I'll make £4k from my old Pokemon cards after they gathered dust for 20 years – key sign that makes yours valuable too | The Sun
BET you wish you hung on to your old Pokemon cards as you could be quids in.
A man has just had his childhood card collection valued at £5,000 after it sat gathering dust in his bedroom for more than 20 years.
Martin Rixon, 29, from Barton-le-Clay, Bedfordshire, collected hundreds of Japanese trading cards in the late 90s and early 00s – and could now be quids in as a result.
His collection includes hundreds of Pokemon cards, as well as Yu-Gi-Oh! and Digimon sets.
The Pokemon cards, which include some rarities, have been valued between £2,000 and £4,000, while the Yu-Gi-Oh! and Digimon sets could earn him £200-400 and £40-60 respectively.
Martin also has a collection of Mad Max toys, Top Trumps and Dragons, which have been valued at £200-400.
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The value of Martin’s old toys was discovered by his dad, Neil, who came across the collection and popped to their local auctioneers for a valuation.
Martin says he kept his collection – which includes a few rare, shiny cards – in good condition, with the aim of seeing what it might be worth one day – but was completely surprised by the high valuation.
He added: "I started buying them because everyone at school was and my older brother was also collecting them.
"It was exciting to go to the shop and spend my pocket money choosing them.
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"As I had invested my pocket money into my collection, I always looked after the cards, protecting them in plastic sleeves and keeping them in a box in my bedroom.
"It was always my intention that I would keep them until the time was right for someone else to have the pleasure of owning them.
"I had seen online that some Pokemon cards had recently sold at auction, so I decided to get them valued."
Martin says he's planning to put any money he makes aside until something catches his eye to spend it on.
Amanda Butler, director of operations at Hanson Ross, has urged parents who have grown-up children to check their old childhood bedrooms in case there are any hidden gems lurking.
She said: “Pokémon sparked a major card craze in the late 1990s and collections like this are probably gathering dust in many homes.
“If you have grown-up children in their 20s it might be worth checking their old bedrooms to make sure there aren’t any forgotten treasures from childhood tucked away in the wardrobe or under the bed.
"You never know, you just might be sitting on an auction windfall.”
Amanda says she was delighted when Neil brought the collection along to their saleroom in Royston, Hertfordshire, adding: “Pokémon and rare vintage Japanese cards and gaming items are sought after at auction.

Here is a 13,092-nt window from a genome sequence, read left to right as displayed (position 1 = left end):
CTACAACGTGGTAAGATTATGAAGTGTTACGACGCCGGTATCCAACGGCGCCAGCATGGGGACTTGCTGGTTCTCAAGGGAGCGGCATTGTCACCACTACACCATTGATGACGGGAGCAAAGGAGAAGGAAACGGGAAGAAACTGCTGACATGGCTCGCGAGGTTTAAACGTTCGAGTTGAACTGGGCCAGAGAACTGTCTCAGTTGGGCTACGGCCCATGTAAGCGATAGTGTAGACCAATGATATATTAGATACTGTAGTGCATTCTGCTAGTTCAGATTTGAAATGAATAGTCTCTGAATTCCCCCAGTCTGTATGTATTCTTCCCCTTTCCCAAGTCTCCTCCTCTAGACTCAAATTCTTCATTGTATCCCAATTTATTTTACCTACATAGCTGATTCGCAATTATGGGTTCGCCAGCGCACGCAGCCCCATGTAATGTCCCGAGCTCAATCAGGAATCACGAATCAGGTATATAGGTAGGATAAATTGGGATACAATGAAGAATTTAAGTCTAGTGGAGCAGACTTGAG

"It’s a burgeoning market sector that’s grown massively in recent years, fuelled by a global army of nostalgic fans.
“That promises to be quite a return for items bought for fun in childhood, the sort of stuff many people throw away thinking they’re simply not worth anything.”
Roy Raftery, managing director of Baldwin’s entertainment department, recently revealed “condition is everything” when it comes to valuing trading cards.
He told the Telegraph: “I get given old cards and people tell me, ‘these have not been touched in 25 years – they’re near mint’.
“But when they were touched 25 years ago they were battered.
"You kept them in your pocket with an elastic band tied around them and you played with them on the ground without sleeves.”
He says the market for cards with iconic Pokemon such as Charizard and Blastoise is also blooming.
He adds: “It’s the nostalgia factor as well. People like buying the things they bought as a kid – things that make them happy.
“Then there’s the genuine collectability and monetary value of Pokémon cards in today’s day and age.
“They are a collector’s item – they are something to invest in.”
Martin's collection will go under the hammer at Hanson Ross Auction on November 17.
How to make money from Pokemon cards
A Pokemon card, or any other collectible, is only really ever worth what someone is willing to pay for it.
A collector could be willing to pay more for any item that completes a set and prices can change over time, even for the same item.
To check how much yours may be, eBay is a handy tool.
Simply check "sold listings" and filter by the highest price to see what others are paying for similar cards.
However, don't forget that eBay sales and asking prices are just an indication.
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To make the most money, collectibles expert Tracey Boles has previously shared her best tips:
- Collect your holographic cards first: They're the most valuable and there are three different types: some cards have just the Pokemon image holographic, there are some where the edges are holos, while some cards are holos as a whole.
- Sit on the cards for a while: It could be worth just holding on to the cards for ten years to (hopefully) see them increase in value.
- Keep them in mint condition: You can buy Pokemon books with sleeves that you can keep them in, so they don't get damaged.
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